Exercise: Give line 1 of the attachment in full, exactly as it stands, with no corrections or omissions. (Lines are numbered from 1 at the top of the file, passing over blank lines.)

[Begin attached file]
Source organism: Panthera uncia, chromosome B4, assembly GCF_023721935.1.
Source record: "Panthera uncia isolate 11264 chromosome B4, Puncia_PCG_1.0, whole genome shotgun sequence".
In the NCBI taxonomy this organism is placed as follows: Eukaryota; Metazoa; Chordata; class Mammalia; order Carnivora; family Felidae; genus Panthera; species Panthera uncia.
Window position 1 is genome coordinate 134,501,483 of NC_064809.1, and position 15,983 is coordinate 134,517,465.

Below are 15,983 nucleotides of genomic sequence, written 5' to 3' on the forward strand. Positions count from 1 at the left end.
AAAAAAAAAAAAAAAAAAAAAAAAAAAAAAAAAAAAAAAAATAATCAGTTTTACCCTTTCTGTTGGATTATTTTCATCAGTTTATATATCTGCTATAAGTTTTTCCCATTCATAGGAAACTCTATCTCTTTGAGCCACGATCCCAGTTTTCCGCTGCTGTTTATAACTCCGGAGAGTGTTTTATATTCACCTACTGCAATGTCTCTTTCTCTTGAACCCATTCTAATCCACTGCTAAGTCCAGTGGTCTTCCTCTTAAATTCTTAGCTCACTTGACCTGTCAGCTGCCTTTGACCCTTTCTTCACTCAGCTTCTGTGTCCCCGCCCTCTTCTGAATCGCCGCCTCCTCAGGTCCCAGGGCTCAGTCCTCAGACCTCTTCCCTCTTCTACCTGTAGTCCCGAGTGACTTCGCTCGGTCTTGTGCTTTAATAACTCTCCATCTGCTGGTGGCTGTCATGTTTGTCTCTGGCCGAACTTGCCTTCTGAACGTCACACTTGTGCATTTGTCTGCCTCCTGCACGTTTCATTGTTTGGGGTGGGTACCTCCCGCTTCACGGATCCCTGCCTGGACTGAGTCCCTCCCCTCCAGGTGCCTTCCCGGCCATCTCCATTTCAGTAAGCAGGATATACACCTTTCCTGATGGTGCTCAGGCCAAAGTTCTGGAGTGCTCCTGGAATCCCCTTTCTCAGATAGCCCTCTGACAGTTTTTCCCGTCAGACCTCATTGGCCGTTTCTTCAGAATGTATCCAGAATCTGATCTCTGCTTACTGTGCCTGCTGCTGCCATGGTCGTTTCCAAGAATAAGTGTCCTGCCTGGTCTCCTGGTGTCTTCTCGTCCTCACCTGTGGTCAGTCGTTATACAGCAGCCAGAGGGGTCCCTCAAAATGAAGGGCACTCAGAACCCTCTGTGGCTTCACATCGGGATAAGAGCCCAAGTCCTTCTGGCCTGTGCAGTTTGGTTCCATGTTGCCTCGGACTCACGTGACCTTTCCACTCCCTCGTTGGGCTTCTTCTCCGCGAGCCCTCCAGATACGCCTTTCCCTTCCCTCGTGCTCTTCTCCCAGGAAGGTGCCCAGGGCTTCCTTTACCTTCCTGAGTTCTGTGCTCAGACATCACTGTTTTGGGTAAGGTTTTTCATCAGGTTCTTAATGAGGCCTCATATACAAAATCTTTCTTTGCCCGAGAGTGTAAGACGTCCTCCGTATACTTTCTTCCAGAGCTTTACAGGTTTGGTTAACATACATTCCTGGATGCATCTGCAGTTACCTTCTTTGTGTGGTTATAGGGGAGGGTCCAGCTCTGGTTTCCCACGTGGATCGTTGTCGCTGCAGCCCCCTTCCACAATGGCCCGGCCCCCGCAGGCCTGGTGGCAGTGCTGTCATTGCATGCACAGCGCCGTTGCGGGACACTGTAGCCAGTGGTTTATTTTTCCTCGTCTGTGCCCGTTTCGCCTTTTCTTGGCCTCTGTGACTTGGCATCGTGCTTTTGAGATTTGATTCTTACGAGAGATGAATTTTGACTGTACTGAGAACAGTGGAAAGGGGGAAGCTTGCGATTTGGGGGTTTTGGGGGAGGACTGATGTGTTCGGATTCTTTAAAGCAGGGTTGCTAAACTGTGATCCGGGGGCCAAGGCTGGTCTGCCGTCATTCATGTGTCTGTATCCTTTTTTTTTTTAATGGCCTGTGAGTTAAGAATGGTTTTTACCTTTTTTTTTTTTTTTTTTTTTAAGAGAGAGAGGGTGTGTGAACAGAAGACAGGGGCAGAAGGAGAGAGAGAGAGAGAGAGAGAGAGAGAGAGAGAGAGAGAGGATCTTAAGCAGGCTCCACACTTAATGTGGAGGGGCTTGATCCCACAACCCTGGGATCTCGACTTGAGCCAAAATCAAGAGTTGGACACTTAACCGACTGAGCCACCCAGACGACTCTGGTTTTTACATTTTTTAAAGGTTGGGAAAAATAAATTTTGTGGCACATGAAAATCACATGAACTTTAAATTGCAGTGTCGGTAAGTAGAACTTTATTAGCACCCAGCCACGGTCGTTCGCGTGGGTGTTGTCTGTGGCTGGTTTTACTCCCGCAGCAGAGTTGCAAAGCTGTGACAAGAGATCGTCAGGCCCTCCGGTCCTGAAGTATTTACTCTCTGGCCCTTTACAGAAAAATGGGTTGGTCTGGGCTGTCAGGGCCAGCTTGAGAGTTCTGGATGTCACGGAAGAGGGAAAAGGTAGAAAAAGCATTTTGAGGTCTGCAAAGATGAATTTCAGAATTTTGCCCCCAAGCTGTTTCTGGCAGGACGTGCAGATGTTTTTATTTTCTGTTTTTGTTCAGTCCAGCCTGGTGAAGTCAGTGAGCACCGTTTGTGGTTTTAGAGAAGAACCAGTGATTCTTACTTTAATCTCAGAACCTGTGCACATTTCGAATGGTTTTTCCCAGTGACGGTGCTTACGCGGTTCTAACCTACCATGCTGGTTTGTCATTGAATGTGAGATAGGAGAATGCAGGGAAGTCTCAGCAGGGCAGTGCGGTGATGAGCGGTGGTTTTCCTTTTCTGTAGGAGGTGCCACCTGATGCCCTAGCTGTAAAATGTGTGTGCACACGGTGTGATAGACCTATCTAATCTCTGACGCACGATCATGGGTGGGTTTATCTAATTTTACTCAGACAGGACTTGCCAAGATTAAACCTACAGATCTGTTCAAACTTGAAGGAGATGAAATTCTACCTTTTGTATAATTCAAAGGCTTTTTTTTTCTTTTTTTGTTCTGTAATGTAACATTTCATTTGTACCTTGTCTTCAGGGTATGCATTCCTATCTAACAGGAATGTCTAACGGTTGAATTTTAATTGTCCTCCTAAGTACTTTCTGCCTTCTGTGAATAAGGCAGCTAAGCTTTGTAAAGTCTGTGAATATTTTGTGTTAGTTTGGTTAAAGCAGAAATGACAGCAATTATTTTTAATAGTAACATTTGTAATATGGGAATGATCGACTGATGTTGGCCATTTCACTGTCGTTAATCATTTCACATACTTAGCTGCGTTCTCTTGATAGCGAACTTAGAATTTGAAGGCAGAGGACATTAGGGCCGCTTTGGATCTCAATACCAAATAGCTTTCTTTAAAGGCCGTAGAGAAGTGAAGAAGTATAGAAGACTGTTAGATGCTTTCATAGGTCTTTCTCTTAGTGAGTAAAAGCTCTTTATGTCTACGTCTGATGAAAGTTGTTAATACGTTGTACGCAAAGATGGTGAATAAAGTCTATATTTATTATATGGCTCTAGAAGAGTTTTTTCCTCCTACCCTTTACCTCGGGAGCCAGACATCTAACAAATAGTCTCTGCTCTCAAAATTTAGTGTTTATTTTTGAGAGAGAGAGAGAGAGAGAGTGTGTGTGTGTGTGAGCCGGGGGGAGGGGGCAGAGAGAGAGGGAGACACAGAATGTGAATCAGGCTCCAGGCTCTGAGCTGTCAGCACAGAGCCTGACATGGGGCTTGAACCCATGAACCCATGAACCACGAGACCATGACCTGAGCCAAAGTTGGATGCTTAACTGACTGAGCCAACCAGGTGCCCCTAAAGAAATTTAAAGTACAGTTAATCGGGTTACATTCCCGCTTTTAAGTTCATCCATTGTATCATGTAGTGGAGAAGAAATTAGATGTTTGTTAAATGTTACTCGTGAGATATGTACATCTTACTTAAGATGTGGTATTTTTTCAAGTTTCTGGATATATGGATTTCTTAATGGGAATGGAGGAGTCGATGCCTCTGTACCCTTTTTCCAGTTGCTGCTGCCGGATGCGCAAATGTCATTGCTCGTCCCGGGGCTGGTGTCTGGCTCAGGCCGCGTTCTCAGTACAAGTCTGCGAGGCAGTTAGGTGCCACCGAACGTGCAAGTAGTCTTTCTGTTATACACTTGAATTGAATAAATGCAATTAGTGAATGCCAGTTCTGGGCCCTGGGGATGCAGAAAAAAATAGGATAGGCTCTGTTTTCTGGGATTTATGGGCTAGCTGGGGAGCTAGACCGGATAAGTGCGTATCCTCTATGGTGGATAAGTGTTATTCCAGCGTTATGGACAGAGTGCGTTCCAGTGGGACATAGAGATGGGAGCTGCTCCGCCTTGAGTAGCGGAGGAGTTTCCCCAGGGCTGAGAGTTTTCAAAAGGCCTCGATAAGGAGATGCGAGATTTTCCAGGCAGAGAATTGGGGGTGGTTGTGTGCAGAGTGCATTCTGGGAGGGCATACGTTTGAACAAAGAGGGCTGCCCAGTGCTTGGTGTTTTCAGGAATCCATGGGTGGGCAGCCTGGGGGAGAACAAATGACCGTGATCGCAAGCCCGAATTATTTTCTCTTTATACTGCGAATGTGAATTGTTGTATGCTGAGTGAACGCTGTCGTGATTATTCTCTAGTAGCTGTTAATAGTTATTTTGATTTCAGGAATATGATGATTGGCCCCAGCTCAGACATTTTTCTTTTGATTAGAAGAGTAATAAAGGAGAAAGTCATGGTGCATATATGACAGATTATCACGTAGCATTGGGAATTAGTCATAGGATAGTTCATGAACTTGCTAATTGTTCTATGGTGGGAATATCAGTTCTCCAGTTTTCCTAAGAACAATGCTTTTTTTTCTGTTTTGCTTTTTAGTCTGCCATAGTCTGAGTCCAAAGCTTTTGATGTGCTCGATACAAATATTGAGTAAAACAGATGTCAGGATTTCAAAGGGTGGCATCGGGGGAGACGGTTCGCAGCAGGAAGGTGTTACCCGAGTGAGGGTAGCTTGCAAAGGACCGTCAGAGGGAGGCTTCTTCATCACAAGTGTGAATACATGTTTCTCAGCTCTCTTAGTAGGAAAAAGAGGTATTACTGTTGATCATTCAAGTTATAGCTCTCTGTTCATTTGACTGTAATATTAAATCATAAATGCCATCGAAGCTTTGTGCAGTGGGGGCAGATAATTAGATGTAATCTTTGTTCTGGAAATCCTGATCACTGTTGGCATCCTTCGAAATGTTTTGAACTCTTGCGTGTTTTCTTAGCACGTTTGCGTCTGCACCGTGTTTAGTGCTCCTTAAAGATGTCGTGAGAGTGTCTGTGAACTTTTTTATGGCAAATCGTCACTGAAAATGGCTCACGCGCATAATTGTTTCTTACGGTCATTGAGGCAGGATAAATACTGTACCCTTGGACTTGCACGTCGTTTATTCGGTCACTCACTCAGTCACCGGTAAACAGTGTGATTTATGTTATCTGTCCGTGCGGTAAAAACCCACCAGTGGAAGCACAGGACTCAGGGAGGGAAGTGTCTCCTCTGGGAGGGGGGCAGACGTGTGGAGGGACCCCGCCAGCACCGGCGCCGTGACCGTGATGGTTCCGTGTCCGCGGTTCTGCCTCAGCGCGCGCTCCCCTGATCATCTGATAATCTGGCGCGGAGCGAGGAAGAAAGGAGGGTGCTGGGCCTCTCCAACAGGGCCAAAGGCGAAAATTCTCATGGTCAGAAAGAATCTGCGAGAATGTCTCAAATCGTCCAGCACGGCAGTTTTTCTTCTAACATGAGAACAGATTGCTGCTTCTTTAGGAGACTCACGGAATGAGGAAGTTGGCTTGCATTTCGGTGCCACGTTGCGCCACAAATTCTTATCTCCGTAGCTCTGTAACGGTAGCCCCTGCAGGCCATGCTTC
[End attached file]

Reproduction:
Source organism: Panthera uncia, chromosome B4, assembly GCF_023721935.1.